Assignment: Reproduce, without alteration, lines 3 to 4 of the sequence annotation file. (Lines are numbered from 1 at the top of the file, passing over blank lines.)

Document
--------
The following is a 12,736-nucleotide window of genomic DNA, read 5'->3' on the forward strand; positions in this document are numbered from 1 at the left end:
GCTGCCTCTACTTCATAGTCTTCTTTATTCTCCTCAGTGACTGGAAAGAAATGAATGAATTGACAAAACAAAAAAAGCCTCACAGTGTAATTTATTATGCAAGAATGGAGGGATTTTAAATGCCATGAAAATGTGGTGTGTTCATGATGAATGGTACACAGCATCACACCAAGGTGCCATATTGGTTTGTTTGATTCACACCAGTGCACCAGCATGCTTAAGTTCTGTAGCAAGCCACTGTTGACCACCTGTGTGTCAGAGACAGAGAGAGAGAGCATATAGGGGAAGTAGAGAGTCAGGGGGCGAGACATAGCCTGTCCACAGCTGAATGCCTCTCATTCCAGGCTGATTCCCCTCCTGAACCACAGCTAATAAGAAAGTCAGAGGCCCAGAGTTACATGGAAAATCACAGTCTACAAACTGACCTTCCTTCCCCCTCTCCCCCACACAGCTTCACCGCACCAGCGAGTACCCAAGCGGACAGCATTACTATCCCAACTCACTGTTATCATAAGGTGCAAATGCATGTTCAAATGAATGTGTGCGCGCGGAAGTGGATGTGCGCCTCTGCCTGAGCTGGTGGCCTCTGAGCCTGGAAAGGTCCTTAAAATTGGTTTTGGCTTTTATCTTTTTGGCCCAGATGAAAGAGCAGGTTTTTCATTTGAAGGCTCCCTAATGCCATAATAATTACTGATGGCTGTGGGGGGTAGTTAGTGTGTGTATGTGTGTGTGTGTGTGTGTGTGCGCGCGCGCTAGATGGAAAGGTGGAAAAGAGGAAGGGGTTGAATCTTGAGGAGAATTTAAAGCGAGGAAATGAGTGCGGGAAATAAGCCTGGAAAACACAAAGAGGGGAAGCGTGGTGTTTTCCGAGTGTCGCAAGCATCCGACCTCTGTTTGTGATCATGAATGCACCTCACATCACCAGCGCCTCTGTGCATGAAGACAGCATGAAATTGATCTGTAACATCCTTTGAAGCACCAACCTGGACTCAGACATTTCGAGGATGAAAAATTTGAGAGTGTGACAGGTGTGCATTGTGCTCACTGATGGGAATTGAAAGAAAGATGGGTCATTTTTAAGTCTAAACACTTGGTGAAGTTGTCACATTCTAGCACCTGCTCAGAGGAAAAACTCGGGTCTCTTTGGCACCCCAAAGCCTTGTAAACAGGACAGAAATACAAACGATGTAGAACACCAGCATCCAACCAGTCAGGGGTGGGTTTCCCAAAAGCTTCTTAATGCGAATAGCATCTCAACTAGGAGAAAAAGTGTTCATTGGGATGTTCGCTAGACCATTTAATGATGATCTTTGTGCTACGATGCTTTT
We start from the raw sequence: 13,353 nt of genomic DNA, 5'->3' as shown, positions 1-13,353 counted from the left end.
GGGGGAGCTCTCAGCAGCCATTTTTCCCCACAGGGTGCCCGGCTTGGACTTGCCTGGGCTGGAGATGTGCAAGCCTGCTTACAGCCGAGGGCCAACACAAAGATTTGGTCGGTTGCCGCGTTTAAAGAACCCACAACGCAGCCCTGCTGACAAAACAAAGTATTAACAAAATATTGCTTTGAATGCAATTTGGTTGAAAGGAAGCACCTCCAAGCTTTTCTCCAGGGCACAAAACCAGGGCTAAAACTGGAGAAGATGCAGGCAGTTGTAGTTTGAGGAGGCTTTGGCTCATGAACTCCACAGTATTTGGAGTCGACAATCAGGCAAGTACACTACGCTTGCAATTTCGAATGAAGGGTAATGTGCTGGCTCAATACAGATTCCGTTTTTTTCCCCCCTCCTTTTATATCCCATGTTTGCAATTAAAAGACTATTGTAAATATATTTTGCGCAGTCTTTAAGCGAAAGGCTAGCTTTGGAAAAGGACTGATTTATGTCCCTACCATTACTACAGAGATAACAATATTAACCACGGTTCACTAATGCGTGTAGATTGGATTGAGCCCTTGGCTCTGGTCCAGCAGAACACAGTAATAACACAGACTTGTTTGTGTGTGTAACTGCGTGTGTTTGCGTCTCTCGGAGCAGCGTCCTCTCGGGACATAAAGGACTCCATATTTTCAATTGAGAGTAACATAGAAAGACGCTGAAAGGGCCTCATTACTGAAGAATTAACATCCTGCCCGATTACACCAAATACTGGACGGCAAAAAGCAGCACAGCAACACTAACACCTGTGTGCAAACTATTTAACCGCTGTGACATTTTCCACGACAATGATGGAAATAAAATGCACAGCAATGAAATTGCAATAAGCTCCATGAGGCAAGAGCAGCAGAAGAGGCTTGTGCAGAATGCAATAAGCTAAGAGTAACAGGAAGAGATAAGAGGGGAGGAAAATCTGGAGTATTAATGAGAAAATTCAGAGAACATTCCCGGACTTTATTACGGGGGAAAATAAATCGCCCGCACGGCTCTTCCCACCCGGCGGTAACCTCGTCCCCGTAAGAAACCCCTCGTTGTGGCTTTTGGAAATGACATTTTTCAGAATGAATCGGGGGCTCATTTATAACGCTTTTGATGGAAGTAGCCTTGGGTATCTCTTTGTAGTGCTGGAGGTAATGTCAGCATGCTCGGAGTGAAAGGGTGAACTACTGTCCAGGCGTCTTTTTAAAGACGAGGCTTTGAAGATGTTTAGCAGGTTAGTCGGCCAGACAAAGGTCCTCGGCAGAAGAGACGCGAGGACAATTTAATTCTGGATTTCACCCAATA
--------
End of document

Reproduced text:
We start from the raw sequence: 13,353 nt of genomic DNA, 5'->3' as shown, positions 1-13,353 counted from the left end.
GGGGGAGCTCTCAGCAGCCATTTTTCCCCACAGGGTGCCCGGCTTGGACTTGCCTGGGCTGGAGATGTGCAAGCCTGCTTACAGCCGAGGGCCAACACAAAGATTTGGTCGGTTGCCGCGTTTAAAGAACCCACAACGCAGCCCTGCTGACAAAACAAAGTATTAACAAAATATTGCTTTGAATGCAATTTGGTTGAAAGGAAGCACCTCCAAGCTTTTCTCCAGGGCACAAAACCAGGGCTAAAACTGGAGAAGATGCAGGCAGTTGTAGTTTGAGGAGGCTTTGGCTCATGAACTCCACAGTATTTGGAGTCGACAATCAGGCAAGTACACTACGCTTGCAATTTCGAATGAAGGGTAATGTGCTGGCTCAATACAGATTCCGTTTTTTTCCCCCCTCCTTTTATATCCCATGTTTGCAATTAAAAGACTATTGTAAATATATTTTGCGCAGTCTTTAAGCGAAAGGCTAGCTTTGGAAAAGGACTGATTTATGTCCCTACCATTACTACAGAGATAACAATATTAACCACGGTTCACTAATGCGTGTAGATTGGATTGAGCCCTTGGCTCTGGTCCAGCAGAACACAGTAATAACACAGACTTGTTTGTGTGTGTAACTGCGTGTGTTTGCGTCTCTCGGAGCAGCGTCCTCTCGGGACATAAAGGACTCCATATTTTCAATTGAGAGTAACATAGAAAGACGCTGAAAGGGCCTCATTACTGAAGAATTAACATCCTGCCCGATTACACCAAATACTGGACGGCAAAAAGCAGCACAGCAACACTAACACCTGTGTGCAAACTATTTAACCGCTGTGACATTTTCCACGACAATGATGGAAATAAAATGCACAGCAATGAAATTGCAATAAGCTCCATGAGGCAAGAGCAGCAGAAGAGGCTTGTGCAGAATGCAATAAGCTAAGAGTAACAGGAAGAGATAAGAGGGGAGGAAAATCTGGAGTATTAATGAGAAAATTCAGAGAACATTCCCGGACTTTATTACGGGGGAAAATAAATCGCCCGCACGGCTCTTCCCACCCGGCGGTAACCTCGTCCCCGTAAGAAACCCCTCGTTGTGGCTTTTGGAAATGACATTTTTCAGAATGAATCGGGGGCTCATTTATAACGCTTTTGATGGAAGTAGCCTTGGGTATCTCTTTGTAGTGCTGGAGGTAATGTCAGCATGCTCGGAGTGAAAGGGTGAACTACTGTCCAGGCGTCTTTTTAAAGACGAGGCTTTGAAGATGTTTAGCAGGTTAGTCGGCCAGACAAAGGTCCTCGGCAGAAGAGACGCGAGGACAATTTAATTCTGGATTTCACCCAATA